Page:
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what's wrong with this code?

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Mr. assassin hunter hunter
Mr. assassin hunter hunter el 21 de Dic. de 2022
Editada: Bora Eryilmaz el 21 de Dic. de 2022
for some reason this code doesn't work I'm new to matlab and i copied this from my professor
>> syms x
>> syms y
>> [x,y] = solve('x^3 - x*y + 3 = 0', 'x^2 -2*y^2 - 5 = 0')
  1 comentario
Geoff Hayes
Geoff Hayes el 21 de Dic. de 2022
@Mr. assassin hunter hunter - please explain what you mean by "this code doesn't work". What is happening? What do you expect to happen?

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Bora Eryilmaz
Bora Eryilmaz el 21 de Dic. de 2022
Editada: Bora Eryilmaz el 21 de Dic. de 2022
You don't need quotes inside the solve() command and use '==' for equality instead of '=':
syms x
syms y
[x,y] = solve(x^3 - x*y + 3 == 0, x^2 -2*y^2 - 5 == 0);
ans = 
ans = 

Más respuestas (1)

John D'Errico
John D'Errico el 21 de Dic. de 2022
Editada: John D'Errico el 21 de Dic. de 2022
When you tell us that something does not work, you NEED to tell us what happens.
Was an error generated? SHOW THE COMPLETE ERROR MESSAGE. First, see that I have changed in what you wrote.
I used only one call to syms, since I'm lazy and there was no need for two.
Next, I did not put everything in quotes. There is no need for that. In fact, that will fail, at least in a current MATLAB release. It should work in older releases though. So you (or your professor) may be using an old release.
Finally, you used a single =, not a double == in what you wrote. A single = is used for assignment. So you write
x = 5;
to assign the number 5 to x. But you use
x == 5
to test if two values are the same.
In your case, you need to use the comparison operator. So lets try the subtly modified code, and see what happens.
syms x y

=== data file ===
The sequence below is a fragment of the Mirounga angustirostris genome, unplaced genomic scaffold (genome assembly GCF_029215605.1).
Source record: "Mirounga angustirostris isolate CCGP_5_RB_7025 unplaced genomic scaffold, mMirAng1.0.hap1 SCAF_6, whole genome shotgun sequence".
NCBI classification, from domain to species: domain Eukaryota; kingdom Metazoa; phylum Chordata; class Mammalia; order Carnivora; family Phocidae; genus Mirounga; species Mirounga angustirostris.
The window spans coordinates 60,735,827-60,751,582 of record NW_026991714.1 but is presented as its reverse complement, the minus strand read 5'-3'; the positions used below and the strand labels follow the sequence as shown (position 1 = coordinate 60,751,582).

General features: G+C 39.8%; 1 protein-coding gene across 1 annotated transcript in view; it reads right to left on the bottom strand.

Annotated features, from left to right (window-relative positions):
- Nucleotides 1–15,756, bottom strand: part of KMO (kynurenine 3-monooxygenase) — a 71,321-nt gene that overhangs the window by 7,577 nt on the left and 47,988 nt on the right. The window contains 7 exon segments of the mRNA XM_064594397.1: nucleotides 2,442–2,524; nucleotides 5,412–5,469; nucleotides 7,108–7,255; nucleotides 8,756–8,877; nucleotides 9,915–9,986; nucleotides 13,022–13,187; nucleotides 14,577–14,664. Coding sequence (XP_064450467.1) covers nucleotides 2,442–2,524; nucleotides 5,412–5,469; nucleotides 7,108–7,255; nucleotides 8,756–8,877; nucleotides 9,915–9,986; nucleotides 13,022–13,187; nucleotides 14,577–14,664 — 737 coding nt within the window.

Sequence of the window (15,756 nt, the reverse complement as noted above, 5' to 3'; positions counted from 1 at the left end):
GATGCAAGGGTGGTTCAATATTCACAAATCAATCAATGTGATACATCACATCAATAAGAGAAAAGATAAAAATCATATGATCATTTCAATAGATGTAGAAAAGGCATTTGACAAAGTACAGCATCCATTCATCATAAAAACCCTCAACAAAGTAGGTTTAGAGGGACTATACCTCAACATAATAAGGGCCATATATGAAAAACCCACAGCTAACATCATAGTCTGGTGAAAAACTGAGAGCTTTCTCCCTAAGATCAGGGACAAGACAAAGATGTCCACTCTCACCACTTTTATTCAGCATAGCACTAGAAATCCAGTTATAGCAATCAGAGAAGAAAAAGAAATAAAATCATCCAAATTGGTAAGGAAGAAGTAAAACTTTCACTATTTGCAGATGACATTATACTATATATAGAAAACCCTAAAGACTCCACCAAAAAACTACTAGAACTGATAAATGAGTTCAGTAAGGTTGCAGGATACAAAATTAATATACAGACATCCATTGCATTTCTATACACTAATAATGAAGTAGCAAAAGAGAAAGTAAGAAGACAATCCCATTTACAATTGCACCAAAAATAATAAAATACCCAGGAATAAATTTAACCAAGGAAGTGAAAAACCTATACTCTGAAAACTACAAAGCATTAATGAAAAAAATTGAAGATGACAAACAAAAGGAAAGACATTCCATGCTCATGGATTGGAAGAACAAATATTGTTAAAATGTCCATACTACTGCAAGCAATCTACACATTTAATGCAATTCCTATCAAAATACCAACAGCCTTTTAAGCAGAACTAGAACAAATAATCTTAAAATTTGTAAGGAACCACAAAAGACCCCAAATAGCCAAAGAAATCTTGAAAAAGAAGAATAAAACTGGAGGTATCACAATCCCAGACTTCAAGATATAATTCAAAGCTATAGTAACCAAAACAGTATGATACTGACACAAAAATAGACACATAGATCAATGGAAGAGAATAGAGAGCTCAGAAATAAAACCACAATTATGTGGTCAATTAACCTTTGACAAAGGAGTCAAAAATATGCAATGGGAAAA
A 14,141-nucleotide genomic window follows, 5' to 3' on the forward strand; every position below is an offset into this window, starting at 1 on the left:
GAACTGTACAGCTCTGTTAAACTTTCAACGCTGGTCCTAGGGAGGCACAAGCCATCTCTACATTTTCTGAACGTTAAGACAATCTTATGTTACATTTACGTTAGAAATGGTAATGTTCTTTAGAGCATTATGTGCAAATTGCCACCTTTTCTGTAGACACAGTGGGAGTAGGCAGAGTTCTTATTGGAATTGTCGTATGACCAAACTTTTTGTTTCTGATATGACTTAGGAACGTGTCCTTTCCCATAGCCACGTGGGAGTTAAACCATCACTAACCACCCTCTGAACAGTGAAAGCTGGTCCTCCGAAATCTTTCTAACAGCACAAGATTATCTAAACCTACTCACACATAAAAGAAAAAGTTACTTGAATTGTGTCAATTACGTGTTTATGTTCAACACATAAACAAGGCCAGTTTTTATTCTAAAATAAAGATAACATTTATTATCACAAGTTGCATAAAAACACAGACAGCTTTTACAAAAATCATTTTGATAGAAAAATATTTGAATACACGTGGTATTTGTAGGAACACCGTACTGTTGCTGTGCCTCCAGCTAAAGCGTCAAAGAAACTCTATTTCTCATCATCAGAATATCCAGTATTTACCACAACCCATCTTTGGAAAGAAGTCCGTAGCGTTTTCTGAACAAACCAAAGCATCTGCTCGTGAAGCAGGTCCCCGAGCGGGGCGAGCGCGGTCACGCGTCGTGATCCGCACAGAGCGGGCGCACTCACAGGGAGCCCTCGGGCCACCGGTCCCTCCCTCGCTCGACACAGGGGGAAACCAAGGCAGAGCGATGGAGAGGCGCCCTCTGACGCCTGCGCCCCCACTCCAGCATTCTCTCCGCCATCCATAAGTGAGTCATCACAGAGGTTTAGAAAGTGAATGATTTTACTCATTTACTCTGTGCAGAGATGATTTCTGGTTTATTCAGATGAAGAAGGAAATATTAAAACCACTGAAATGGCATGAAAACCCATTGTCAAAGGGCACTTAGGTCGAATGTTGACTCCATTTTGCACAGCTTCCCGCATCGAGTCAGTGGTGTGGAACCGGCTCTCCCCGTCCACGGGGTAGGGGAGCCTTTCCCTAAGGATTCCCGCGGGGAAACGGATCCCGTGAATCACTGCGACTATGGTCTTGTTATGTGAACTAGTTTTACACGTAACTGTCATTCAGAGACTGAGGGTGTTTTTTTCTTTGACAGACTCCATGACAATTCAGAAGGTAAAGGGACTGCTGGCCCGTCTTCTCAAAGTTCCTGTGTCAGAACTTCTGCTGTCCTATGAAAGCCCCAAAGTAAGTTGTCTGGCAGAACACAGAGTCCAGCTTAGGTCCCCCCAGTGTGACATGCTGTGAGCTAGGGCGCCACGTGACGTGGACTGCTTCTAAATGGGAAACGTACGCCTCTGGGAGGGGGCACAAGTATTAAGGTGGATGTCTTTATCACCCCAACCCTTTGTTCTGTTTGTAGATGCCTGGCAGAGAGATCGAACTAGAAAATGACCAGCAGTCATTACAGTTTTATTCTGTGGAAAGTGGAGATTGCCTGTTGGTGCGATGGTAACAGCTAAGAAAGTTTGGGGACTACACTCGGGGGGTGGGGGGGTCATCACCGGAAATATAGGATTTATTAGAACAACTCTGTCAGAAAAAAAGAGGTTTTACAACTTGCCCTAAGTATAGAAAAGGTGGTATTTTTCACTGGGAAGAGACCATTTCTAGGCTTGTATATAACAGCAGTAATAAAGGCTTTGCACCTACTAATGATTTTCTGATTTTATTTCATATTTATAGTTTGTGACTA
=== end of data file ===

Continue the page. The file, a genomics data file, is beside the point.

[x,y] = solve(x^3 - x*y + 3 == 0, x^2 -2*y^2 - 5 == 0)
x = 
y = 
Ok, so solve gave something that does not appear terribly useful. This is because what you wrote is equivalent to a degree 6 polynomial. And most polynomials of degree higher than 4 cannot be factored using algebraic manipulations. Sometimes, really simple cases are an exception. This is not one of those simple exceptions.
However, that does not mean no solution can be found, EVER. The vpasolve tool can solve polynomial problems like this. It is a numerical rootfinder.
syms x y
[x,y] = vpasolve(x^3 - x*y + 3 == 0, x^2 -2*y^2 - 5 == 0)
x = 
y = 
There are 6 solutions to the problem you wrote, all of which are complex. We can understand better why that is, if we just plot the two relations on the same set of axes. fimplicit is a truly great tool for this purpose.
syms x y
fimplicit(x^3 - x*y + 3,[-10 10])
hold on
fimplicit(x^2 -2*y^2 - 5,[-10,10])
xlabel X
ylabel Y
grid on
I can expand the axes as far as you like. However, it appears the red and the clue curves never intersect for real variables x and y. This is a conclusion you would arrive at, if you accept that the only solutions are all complex valued.
So, while your professor may have done something that you think you copied, I'm not sure what was there. But your code would fail for several good reasons.
Regardless, in the future, when you tell us that something does not work, tell us more than that. Tell us what it DOES do, and why there seems to be a problem.





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